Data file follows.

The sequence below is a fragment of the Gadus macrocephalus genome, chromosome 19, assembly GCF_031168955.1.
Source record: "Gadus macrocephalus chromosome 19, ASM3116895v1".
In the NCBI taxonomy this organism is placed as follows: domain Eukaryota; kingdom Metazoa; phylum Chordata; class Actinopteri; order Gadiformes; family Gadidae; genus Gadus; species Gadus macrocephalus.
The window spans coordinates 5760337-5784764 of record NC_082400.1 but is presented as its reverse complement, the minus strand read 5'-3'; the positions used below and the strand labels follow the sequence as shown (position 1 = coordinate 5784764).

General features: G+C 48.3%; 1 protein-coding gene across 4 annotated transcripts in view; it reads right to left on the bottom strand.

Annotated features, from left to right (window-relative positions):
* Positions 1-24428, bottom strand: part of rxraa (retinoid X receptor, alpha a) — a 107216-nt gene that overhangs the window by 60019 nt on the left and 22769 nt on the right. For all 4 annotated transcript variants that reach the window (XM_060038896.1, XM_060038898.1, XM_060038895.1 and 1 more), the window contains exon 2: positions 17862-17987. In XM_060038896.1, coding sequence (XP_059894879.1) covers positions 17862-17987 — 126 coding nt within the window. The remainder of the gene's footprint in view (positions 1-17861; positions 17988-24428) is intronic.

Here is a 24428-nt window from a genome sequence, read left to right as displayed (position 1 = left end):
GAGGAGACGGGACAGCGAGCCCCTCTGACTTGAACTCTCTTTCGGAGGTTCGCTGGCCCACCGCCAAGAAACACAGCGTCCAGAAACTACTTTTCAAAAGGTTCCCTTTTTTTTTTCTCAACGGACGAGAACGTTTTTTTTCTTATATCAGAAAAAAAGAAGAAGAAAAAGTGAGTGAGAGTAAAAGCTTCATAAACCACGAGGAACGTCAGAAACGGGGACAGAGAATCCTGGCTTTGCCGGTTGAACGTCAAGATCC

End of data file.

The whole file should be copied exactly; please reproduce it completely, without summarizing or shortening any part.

The sequence below is a fragment of the Gadus macrocephalus genome, chromosome 19, assembly GCF_031168955.1.
Source record: "Gadus macrocephalus chromosome 19, ASM3116895v1".
In the NCBI taxonomy this organism is placed as follows: domain Eukaryota; kingdom Metazoa; phylum Chordata; class Actinopteri; order Gadiformes; family Gadidae; genus Gadus; species Gadus macrocephalus.
The window spans coordinates 5760337-5784764 of record NC_082400.1 but is presented as its reverse complement, the minus strand read 5'-3'; the positions used below and the strand labels follow the sequence as shown (position 1 = coordinate 5784764).

General features: G+C 48.3%; 1 protein-coding gene across 4 annotated transcripts in view; it reads right to left on the bottom strand.

Annotated features, from left to right (window-relative positions):
* Positions 1-24428, bottom strand: part of rxraa (retinoid X receptor, alpha a) — a 107216-nt gene that overhangs the window by 60019 nt on the left and 22769 nt on the right. For all 4 annotated transcript variants that reach the window (XM_060038896.1, XM_060038898.1, XM_060038895.1 and 1 more), the window contains exon 2: positions 17862-17987. In XM_060038896.1, coding sequence (XP_059894879.1) covers positions 17862-17987 — 126 coding nt within the window. The remainder of the gene's footprint in view (positions 1-17861; positions 17988-24428) is intronic.

Here is a 24428-nt window from a genome sequence, read left to right as displayed (position 1 = left end):
GAGGAGACGGGACAGCGAGCCCCTCTGACTTGAACTCTCTTTCGGAGGTTCGCTGGCCCACCGCCAAGAAACACAGCGTCCAGAAACTACTTTTCAAAAGGTTCCCTTTTTTTTTTCTCAACGGACGAGAACGTTTTTTTTCTTATATCAGAAAAAAAGAAGAAGAAAAAGTGAGTGAGAGTAAAAGCTTCATAAACCACGAGGAACGTCAGAAACGGGGACAGAGAATCCTGGCTTTGCCGGTTGAACGTCAAGATCC